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Re: Roaster Cleaning and Maintenance

Postby Andy Schecter on Wed Mar 23, 2011 3:16 pm

Marty G Curtis wrote:Hey man can you tell use how messie this was. Would it require a drain by roaster for the ice when it melts or are you abe to mop up.


Dry ice blasting leaves no liquid residue, it simply turns to gas.
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Re: Roaster Cleaning and Maintenance

Postby Marty G Curtis on Wed Mar 23, 2011 3:59 pm

Cool thanks Andy now if us people back up in the woods had a place to get dry ice it would save me a ton in blasting media
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Re: Roaster Cleaning and Maintenance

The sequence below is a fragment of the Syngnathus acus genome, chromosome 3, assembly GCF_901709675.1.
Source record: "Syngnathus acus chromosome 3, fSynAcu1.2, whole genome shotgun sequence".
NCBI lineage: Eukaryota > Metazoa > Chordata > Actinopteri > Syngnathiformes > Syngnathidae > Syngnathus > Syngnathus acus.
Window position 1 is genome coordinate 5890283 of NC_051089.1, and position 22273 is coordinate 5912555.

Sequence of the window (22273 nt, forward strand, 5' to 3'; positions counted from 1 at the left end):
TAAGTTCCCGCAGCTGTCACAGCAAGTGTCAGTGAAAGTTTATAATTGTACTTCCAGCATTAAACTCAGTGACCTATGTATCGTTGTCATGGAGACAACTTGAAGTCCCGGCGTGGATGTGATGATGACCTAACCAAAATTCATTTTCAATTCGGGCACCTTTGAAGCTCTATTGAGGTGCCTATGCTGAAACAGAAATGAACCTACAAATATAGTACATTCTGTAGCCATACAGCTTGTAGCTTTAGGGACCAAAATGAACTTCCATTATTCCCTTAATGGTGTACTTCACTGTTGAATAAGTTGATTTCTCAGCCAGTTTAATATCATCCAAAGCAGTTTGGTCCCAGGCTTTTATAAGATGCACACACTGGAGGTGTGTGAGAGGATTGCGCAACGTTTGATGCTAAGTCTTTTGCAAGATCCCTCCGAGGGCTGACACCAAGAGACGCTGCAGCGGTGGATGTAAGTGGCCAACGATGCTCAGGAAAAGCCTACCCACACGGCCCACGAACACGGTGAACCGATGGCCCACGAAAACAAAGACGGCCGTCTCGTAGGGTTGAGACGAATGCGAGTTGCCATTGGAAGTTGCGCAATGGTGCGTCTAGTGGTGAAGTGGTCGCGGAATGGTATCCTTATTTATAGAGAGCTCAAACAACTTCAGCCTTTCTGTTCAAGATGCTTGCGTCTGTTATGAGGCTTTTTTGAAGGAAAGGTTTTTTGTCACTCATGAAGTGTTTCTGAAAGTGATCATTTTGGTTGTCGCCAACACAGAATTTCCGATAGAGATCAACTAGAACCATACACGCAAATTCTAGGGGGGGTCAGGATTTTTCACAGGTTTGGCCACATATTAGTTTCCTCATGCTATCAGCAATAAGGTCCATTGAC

Postby Andy Schecter on Wed Mar 23, 2011 4:19 pm

Marty G Curtis wrote:Cool thanks Andy now if us people back up in the woods had a place to get dry ice it would save me a ton in blasting media


39 mi too far?

AIRGAS DRY ICE
3302 Brown St, Little Rock, AR 72204
39.0MI from Romance
(501) 666-6629
-AndyS
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Re: Roaster Cleaning and Maintenance

Postby Marty G Curtis on Wed Mar 23, 2011 4:38 pm

Again, Thanks Andy
This is the only time I dont like living 5 miles up on a gravel road with were we get no traffic but block roads from cattle and a town of 57 poeple.
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Re: Roaster Cleaning and Maintenance

Postby sam on Wed Apr 20, 2011 6:28 pm

Every Wednesday all but the drum and the burners come off my roaster. Handles, fans, arms, brushes, windows, bolts, pipes....everything gets scrubbed soaked and cleaned. My roaster works great! So consistent and dependable. I expect it to be like tie until I upgrade. A well maintained roaster should last for life!
pass the peas....